Vinyl SLighting

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The locally quarried stone and stained concrete shapes that make up Frank Lloyd Wright’s iconic Fallingwater are key ingredients of its success, but the maintenance is expensive.  Natural stone needs care and mortar; concrete cracks and spalls.  So last year the Foundation that oversees Fallingwater made the sensible choice to reduce maintenance costs.

They covered the house in low-cost low-maintenance white vinyl siding.

It does not take much skill to install, and you can run down to the neighborhood big box store and get some more if you run out.  You don’t have to plan ahead and order expensive custom stuff.

And, hey, maybe you might even like the way the house looks better now:

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I never met Frank, but I know enough never to ask him to use vinyl siding.  He would have directed his minions to forcefully remove me from his studio, said very unkind things about me in the newspaper, and declared that vinyl siding was suitable only for garbage dumps.

In other words, he would not mix good design and bad products together.

This happens every day in otherwise quality homes.  You might call it Vinyl SLighting.

I see a lot of very nice homes in my line of work.  The team often consists of a good architect, a quality builder and a talented interior designer.  There may be beautiful materials used like stone, brick, marble and designer tiles.  Large custom windows abound.  Roofing might be standing seam steel, clay tile or slate.

And lighting…well.   There will be a very expensive chandelier over the dining room table and lots and lots of recessed downlights, but hire a professional to help?  Spend serious money on fixtures that mostly disappear into the ceiling?  That seems to be a tough sell.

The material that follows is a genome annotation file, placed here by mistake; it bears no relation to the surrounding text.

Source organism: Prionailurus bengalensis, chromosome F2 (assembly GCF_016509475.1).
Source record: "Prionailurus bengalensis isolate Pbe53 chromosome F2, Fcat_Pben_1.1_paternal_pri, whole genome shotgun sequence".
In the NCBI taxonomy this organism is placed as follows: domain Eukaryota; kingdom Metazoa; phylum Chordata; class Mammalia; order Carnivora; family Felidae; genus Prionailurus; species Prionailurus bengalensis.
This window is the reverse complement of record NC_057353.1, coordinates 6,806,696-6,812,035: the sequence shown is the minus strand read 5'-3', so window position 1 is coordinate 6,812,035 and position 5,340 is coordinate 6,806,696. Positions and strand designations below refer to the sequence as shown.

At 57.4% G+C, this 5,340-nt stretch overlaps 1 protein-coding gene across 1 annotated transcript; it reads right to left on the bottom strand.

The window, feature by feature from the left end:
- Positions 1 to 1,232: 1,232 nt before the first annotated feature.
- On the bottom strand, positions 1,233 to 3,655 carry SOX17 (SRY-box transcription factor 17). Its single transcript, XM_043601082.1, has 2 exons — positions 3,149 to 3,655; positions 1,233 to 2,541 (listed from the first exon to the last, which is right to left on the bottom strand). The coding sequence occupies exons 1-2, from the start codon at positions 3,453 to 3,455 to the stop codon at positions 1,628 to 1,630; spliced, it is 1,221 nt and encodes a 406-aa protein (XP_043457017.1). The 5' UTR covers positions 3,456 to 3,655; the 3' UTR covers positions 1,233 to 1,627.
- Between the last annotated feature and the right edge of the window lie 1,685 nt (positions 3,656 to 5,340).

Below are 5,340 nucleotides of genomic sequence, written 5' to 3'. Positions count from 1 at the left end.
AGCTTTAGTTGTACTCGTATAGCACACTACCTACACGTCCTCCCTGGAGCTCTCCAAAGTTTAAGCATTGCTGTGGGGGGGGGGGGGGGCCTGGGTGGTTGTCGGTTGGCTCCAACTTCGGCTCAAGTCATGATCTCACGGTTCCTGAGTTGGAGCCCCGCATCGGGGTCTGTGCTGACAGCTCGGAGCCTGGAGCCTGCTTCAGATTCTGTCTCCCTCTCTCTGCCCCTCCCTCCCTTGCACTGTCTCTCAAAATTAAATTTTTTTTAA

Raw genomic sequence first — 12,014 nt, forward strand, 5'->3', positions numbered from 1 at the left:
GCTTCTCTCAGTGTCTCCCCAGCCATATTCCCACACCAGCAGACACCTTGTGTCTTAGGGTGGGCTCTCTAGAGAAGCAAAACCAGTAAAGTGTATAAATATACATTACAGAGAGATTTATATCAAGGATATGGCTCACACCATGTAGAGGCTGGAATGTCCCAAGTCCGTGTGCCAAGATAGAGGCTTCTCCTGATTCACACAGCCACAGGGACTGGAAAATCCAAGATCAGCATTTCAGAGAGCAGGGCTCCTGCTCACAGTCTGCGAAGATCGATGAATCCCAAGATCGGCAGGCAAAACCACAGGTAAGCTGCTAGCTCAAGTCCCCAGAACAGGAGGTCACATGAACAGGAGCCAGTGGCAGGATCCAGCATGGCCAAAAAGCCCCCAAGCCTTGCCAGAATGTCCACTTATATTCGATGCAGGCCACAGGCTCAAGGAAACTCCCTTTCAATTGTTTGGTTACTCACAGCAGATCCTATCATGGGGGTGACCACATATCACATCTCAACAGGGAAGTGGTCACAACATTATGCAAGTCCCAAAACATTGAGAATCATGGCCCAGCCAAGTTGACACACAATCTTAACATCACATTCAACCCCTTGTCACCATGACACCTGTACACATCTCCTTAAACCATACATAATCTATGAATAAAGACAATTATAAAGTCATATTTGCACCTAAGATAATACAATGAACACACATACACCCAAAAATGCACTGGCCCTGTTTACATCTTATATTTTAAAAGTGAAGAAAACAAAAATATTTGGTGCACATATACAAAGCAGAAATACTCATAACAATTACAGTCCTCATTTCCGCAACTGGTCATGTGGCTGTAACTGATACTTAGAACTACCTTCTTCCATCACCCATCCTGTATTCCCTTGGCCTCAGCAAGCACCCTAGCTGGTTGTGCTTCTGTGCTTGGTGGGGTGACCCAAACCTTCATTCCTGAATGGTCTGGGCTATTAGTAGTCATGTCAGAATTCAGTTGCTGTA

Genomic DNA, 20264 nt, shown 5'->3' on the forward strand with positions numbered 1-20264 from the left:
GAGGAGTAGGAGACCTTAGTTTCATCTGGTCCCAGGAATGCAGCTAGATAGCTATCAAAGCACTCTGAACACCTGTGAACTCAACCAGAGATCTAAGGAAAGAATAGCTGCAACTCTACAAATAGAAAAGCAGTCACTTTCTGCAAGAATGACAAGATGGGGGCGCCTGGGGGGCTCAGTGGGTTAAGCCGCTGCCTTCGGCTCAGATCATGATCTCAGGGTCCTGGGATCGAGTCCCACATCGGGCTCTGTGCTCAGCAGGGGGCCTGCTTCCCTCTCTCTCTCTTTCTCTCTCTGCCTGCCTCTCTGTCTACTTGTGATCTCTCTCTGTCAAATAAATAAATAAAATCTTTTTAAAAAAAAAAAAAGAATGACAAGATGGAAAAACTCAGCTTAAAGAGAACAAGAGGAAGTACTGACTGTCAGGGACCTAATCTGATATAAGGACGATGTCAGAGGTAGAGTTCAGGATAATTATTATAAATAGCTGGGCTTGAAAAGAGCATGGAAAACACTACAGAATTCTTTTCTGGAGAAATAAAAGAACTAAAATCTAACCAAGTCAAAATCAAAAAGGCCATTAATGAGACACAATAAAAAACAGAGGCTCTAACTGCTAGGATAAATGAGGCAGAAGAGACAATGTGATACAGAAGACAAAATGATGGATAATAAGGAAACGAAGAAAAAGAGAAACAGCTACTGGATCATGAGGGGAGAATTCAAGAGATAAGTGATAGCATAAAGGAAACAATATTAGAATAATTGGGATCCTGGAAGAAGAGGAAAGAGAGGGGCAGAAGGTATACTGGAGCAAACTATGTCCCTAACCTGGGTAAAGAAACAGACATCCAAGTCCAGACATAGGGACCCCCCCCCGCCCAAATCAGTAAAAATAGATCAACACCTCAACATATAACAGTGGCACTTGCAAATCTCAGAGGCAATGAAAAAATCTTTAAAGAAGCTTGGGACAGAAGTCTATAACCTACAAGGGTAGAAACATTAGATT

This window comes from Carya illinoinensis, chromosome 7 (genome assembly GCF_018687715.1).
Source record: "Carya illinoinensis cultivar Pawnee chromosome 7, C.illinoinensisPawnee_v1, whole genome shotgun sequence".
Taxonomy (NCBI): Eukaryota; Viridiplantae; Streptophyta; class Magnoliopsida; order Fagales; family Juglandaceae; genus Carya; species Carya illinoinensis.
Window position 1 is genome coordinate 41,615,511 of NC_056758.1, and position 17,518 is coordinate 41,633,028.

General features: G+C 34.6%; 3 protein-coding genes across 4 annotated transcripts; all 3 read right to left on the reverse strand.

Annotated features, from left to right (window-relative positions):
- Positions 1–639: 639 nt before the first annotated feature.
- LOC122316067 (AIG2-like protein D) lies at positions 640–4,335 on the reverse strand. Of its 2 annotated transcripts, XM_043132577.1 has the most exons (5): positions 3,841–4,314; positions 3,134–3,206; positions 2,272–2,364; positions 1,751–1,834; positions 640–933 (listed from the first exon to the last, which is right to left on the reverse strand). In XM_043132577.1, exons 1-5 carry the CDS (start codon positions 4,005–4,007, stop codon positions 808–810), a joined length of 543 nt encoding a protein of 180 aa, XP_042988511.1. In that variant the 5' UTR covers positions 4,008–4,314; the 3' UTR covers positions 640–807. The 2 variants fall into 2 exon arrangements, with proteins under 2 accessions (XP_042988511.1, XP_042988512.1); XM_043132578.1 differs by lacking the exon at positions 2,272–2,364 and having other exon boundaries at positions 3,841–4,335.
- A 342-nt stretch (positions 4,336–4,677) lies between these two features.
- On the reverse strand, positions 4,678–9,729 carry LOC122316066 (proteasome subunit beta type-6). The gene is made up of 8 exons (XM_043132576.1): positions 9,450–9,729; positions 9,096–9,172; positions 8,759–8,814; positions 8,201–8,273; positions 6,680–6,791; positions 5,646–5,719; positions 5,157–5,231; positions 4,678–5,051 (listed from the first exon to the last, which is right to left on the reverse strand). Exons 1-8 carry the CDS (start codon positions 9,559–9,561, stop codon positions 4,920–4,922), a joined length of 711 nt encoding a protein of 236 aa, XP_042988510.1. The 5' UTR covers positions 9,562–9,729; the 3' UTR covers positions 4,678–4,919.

So we build beautiful home after beautiful home with great architectural design and poor lighting.  It’s cheap and easy to install but it doesn’t last, it doesn’t work very well and it doesn’t look very good.

Sadly, cheap lighting is way, way worse than vinyl siding on a luxury home.

You cannot see the work of the architect without light.  You cannot see the quality of the build without light.  You cannot see the skill of the interior design without light.

You cannot experience the richness of the stone without light.  You cannot enjoy the calming color tones without light.  You cannot admire the vaulted ceiling without light.

And like the off-gassing of vinyl siding, Vinyl SLighting may negatively affect your health every single day of your life.  So why skimp?  Why use $30 recessed cans above a $100,000 kitchen?

I’m sad that good lighting costs real money.  I wish it was a cheap as the low-end fixtures that go into most of our homes.

The good news is that there are less expensive quality fixtures.  Chances are you won’t find them on your own, so please seek professional help.

And stop the spread of Vinyl SLighting.

 

Author’s Note: Several readers shared their dismay at Fallingwater being covered by white vinyl siding.  Clearly, I was too convincing and needed the sarcasm font.  I made that part up!  The analogy, however, is true…I see poor lighting on otherwise fine homes daily.

 

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